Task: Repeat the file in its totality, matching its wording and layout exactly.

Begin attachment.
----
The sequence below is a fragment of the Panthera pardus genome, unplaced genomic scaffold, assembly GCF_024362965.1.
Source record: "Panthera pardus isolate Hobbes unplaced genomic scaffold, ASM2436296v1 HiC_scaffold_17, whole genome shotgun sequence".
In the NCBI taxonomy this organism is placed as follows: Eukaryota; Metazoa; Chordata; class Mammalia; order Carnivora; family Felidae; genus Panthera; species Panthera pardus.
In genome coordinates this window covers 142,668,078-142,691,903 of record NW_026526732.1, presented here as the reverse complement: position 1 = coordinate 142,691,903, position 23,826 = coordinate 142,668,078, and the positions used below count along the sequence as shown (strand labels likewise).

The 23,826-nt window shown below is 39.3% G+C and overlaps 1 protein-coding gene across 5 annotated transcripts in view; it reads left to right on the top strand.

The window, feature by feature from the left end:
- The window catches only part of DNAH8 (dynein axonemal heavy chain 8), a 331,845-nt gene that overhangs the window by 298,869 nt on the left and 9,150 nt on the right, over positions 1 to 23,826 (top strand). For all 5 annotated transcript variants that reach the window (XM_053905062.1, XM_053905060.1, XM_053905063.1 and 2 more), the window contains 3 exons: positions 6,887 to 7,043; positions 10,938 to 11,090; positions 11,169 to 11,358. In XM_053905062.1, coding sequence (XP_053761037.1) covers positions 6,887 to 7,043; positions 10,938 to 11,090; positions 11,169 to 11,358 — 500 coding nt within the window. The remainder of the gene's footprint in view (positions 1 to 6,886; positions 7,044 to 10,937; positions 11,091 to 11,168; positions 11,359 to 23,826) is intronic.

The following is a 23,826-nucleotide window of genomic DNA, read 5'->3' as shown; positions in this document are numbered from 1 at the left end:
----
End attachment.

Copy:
The sequence below is a fragment of the Panthera pardus genome, unplaced genomic scaffold, assembly GCF_024362965.1.
Source record: "Panthera pardus isolate Hobbes unplaced genomic scaffold, ASM2436296v1 HiC_scaffold_17, whole genome shotgun sequence".
In the NCBI taxonomy this organism is placed as follows: Eukaryota; Metazoa; Chordata; class Mammalia; order Carnivora; family Felidae; genus Panthera; species Panthera pardus.
In genome coordinates this window covers 142,668,078-142,691,903 of record NW_026526732.1, presented here as the reverse complement: position 1 = coordinate 142,691,903, position 23,826 = coordinate 142,668,078, and the positions used below count along the sequence as shown (strand labels likewise).

The 23,826-nt window shown below is 39.3% G+C and overlaps 1 protein-coding gene across 5 annotated transcripts in view; it reads left to right on the top strand.

The window, feature by feature from the left end:
- The window catches only part of DNAH8 (dynein axonemal heavy chain 8), a 331,845-nt gene that overhangs the window by 298,869 nt on the left and 9,150 nt on the right, over positions 1 to 23,826 (top strand). For all 5 annotated transcript variants that reach the window (XM_053905062.1, XM_053905060.1, XM_053905063.1 and 2 more), the window contains 3 exons: positions 6,887 to 7,043; positions 10,938 to 11,090; positions 11,169 to 11,358. In XM_053905062.1, coding sequence (XP_053761037.1) covers positions 6,887 to 7,043; positions 10,938 to 11,090; positions 11,169 to 11,358 — 500 coding nt within the window. The remainder of the gene's footprint in view (positions 1 to 6,886; positions 7,044 to 10,937; positions 11,091 to 11,168; positions 11,359 to 23,826) is intronic.

The following is a 23,826-nucleotide window of genomic DNA, read 5'->3' as shown; positions in this document are numbered from 1 at the left end: